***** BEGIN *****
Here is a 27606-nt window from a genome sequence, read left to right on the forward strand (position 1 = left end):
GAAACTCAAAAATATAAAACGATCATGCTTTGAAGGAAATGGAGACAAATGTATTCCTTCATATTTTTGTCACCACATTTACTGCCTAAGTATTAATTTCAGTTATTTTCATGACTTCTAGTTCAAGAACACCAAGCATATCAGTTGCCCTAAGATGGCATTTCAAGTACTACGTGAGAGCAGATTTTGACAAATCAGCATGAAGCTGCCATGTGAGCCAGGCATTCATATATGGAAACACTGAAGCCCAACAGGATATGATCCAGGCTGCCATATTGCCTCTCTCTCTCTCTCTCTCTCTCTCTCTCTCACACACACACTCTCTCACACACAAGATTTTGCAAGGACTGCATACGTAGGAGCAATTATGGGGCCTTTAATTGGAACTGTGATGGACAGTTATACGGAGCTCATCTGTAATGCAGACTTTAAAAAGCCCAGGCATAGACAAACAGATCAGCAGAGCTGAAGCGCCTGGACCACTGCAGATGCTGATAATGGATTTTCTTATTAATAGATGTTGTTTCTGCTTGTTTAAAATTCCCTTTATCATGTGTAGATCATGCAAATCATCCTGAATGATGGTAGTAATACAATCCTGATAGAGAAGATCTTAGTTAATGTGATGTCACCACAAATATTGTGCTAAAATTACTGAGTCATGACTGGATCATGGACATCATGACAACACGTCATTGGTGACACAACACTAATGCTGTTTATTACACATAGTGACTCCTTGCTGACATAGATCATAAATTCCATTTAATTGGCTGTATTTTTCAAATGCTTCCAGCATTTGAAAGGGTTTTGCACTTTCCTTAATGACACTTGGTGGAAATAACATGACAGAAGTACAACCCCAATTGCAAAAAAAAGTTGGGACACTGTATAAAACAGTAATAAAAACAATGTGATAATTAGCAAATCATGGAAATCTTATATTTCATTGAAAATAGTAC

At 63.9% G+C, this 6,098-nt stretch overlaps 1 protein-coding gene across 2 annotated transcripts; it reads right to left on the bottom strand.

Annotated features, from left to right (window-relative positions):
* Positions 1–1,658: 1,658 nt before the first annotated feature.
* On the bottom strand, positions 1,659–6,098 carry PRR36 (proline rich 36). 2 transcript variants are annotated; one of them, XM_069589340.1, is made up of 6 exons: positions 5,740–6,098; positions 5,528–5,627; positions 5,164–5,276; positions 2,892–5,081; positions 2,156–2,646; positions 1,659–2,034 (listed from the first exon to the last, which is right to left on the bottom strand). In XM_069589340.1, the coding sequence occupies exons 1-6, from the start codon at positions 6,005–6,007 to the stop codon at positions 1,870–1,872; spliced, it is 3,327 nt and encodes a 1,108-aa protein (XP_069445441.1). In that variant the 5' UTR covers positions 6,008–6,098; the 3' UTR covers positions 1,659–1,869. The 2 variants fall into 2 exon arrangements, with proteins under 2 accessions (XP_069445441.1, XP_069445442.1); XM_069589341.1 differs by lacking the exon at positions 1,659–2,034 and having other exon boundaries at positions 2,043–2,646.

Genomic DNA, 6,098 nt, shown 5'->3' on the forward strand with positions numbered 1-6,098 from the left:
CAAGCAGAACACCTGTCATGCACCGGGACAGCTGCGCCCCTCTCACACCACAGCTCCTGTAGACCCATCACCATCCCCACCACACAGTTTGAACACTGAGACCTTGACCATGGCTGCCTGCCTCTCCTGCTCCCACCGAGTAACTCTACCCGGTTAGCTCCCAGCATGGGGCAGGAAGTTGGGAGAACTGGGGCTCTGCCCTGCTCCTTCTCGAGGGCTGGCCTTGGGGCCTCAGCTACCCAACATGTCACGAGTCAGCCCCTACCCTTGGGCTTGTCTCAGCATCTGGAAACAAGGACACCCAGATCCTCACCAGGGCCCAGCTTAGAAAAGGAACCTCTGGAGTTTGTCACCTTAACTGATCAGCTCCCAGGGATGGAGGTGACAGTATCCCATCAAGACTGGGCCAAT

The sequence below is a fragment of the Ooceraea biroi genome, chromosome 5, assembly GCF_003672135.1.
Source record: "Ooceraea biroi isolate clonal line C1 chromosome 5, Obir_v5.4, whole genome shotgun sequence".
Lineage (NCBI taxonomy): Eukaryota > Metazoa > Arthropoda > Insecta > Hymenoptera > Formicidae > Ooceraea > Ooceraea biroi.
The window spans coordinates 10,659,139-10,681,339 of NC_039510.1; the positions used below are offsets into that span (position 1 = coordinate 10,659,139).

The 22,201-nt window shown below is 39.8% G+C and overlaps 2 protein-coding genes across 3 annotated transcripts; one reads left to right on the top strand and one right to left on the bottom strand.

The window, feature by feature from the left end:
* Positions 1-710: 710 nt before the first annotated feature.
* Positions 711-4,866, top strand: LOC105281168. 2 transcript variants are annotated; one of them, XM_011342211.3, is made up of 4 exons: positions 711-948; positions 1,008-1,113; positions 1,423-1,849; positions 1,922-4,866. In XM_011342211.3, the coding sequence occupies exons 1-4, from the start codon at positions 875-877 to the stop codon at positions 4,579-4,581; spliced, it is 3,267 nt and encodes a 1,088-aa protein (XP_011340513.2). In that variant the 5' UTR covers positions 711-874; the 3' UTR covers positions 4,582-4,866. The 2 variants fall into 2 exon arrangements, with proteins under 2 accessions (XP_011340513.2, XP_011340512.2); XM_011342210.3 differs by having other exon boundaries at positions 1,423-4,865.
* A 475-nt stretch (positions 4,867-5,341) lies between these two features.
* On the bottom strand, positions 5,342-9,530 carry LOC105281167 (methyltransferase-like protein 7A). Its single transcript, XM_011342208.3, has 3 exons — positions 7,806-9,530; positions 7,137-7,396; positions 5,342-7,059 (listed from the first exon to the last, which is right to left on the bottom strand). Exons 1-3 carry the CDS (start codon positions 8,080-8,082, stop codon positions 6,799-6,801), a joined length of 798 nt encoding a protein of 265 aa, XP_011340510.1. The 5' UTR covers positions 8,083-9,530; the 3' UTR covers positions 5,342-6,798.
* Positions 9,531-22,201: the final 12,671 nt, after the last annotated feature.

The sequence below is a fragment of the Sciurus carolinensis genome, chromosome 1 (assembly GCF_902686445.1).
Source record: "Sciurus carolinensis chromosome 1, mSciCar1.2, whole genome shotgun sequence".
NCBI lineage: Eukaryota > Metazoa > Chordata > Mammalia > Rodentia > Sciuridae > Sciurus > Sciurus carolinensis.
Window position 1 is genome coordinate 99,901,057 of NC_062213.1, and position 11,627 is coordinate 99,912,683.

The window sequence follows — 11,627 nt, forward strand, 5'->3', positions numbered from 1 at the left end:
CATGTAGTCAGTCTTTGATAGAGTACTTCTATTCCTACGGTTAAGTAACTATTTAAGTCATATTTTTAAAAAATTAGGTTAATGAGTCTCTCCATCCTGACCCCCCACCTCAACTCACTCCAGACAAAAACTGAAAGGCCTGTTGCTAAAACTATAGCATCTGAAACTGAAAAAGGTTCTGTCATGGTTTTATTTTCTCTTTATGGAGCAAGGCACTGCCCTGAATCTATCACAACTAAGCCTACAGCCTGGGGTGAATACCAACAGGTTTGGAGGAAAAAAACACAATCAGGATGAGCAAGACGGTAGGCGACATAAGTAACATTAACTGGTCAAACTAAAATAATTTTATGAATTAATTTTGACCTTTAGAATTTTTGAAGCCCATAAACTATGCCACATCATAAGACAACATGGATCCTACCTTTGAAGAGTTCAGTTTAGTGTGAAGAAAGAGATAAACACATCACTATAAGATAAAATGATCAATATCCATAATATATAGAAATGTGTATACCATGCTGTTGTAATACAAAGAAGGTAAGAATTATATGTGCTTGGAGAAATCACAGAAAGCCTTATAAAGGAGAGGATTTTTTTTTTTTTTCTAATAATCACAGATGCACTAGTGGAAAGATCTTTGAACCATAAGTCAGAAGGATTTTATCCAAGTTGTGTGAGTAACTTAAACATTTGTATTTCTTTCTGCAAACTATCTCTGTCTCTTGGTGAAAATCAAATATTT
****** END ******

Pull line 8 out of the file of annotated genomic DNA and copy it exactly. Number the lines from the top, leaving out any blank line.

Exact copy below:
CAAGCAGAACACCTGTCATGCACCGGGACAGCTGCGCCCCTCTCACACCACAGCTCCTGTAGACCCATCACCATCCCCACCACACAGTTTGAACACTGAGACCTTGACCATGGCTGCCTGCCTCTCCTGCTCCCACCGAGTAACTCTACCCGGTTAGCTCCCAGCATGGGGCAGGAAGTTGGGAGAACTGGGGCTCTGCCCTGCTCCTTCTCGAGGGCTGGCCTTGGGGCCTCAGCTACCCAACATGTCACGAGTCAGCCCCTACCCTTGGGCTTGTCTCAGCATCTGGAAACAAGGACACCCAGATCCTCACCAGGGCCCAGCTTAGAAAAGGAACCTCTGGAGTTTGTCACCTTAACTGATCAGCTCCCAGGGATGGAGGTGACAGTATCCCATCAAGACTGGGCCAAT